It’s understandable that two of the world’s biggest automakers might have their disagreements every now and again.
Well, there’s a fresh spat to be addressed in Detroit, and this time it’s over a word: Cruise.
General Motors has hit Ford with a lawsuit that argues that Ford’s “BlueCruise” driver assist technology infringes on the patent it holds for its own hands-free driving technology, “Super Cruise.”
GM’s Super Cruise was unveiled in 2012 and applied first to the Cadillac CT6 in 2017. It wasn’t until 2021 that Ford dropped its rival tech, and now the two sides are squaring off with public statements over each company’s intention.
GM said it was “left with no choice” but to sue its crosstown rival, claiming the BlueCruise name was intentionally generating confusion in the market. According to Reuters, which viewed the legal documents, GM is claiming that "Ford knew what it was doing.”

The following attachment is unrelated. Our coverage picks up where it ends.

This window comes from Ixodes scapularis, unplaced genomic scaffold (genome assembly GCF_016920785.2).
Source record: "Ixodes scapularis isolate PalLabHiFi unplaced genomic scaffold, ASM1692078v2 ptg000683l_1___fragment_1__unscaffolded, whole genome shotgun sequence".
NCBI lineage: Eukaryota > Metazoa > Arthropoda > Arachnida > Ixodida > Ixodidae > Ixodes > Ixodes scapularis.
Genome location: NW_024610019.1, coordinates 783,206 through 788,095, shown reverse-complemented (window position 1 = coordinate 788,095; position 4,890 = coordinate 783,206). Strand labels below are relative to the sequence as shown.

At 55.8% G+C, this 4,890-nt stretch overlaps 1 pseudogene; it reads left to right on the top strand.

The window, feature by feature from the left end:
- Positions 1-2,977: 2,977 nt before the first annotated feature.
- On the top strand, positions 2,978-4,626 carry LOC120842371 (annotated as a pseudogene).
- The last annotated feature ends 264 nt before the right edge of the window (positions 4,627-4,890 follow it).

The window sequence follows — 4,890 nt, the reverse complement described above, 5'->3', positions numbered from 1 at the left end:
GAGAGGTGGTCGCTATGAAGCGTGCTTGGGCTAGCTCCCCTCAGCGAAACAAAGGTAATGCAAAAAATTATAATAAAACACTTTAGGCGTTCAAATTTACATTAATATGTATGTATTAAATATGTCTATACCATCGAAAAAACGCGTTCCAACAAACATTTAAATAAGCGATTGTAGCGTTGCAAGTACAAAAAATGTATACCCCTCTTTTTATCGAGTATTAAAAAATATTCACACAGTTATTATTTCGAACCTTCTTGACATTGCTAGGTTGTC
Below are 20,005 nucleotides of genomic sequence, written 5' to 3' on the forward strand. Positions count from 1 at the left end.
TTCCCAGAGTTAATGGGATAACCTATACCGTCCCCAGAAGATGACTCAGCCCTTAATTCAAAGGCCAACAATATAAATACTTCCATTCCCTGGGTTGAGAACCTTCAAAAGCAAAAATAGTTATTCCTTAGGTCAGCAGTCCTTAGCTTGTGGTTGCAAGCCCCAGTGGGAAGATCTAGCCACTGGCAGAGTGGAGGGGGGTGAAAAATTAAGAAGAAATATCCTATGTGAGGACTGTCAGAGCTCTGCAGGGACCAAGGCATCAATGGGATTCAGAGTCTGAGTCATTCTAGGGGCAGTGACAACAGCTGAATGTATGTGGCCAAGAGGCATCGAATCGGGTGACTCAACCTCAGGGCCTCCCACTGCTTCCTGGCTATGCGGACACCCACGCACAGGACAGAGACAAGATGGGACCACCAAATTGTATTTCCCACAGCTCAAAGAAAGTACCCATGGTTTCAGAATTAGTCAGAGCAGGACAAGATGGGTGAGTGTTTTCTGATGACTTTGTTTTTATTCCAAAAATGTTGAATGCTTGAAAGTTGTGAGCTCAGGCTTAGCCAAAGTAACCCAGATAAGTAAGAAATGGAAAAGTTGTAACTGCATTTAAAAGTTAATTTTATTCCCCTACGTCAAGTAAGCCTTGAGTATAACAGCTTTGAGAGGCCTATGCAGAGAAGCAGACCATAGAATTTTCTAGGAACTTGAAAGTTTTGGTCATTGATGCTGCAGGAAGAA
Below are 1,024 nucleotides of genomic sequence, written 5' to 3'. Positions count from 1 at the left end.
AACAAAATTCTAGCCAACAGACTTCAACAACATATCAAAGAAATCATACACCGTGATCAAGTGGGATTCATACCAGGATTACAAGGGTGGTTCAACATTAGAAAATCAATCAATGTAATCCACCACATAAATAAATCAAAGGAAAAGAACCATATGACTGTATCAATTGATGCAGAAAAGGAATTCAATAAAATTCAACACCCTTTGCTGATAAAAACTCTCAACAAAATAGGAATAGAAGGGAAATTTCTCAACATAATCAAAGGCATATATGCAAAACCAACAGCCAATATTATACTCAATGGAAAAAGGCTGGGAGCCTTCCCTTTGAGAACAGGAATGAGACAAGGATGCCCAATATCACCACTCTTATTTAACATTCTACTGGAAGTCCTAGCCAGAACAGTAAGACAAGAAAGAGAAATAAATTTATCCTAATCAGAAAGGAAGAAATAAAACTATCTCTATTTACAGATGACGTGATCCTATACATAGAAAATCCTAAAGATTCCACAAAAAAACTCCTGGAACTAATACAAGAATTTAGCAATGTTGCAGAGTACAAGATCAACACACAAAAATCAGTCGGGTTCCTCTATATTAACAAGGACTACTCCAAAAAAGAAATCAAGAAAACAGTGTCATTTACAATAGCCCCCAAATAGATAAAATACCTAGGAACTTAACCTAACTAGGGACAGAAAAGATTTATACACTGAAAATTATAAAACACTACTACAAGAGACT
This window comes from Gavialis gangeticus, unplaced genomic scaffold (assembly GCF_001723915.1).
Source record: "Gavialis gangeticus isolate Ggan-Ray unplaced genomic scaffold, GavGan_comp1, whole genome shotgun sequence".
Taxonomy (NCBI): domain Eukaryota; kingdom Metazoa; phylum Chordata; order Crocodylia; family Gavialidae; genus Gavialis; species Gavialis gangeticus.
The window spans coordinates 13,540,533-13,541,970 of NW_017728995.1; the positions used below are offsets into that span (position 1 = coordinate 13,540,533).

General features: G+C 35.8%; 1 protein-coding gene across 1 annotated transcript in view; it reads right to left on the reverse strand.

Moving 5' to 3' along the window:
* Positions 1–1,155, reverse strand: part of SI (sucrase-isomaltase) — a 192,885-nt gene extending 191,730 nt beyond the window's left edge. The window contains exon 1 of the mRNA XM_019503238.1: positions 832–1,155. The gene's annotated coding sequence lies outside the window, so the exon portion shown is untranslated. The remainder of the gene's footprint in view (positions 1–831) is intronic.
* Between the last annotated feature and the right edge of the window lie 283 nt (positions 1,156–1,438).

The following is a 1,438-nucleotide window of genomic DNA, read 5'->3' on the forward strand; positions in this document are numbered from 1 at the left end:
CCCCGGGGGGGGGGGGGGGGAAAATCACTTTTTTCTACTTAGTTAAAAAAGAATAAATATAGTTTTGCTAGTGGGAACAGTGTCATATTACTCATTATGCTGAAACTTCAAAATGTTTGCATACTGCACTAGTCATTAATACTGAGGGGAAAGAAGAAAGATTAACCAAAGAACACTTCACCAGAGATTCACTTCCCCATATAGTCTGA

But Ford has fired back, saying that GM is being inconsistent with its response to BlueCruise when the automaker “has had zero issue with other 'cruise' names." In support of their argument, Ford identified rival technologies, including Hyundai's Smart Cruise Control and BMW's Active Cruise Control, names that didn’t result in legal filings from GM.
Ford elaborated in defense of its name, contending that “'cruise' is common shorthand for the capability" that every automaker has offered for decades: cruise control. Ford simply believes that BlueCruise is the latest iteration of advanced cruise control, which now incorporates hands-free tech.
According to reports, GM is hoping to block Ford’s use of the name. Meanwhile, Ford is planning to cruise ahead and build the technology in models like the F-150 and Mustang Mach-E as early as this year.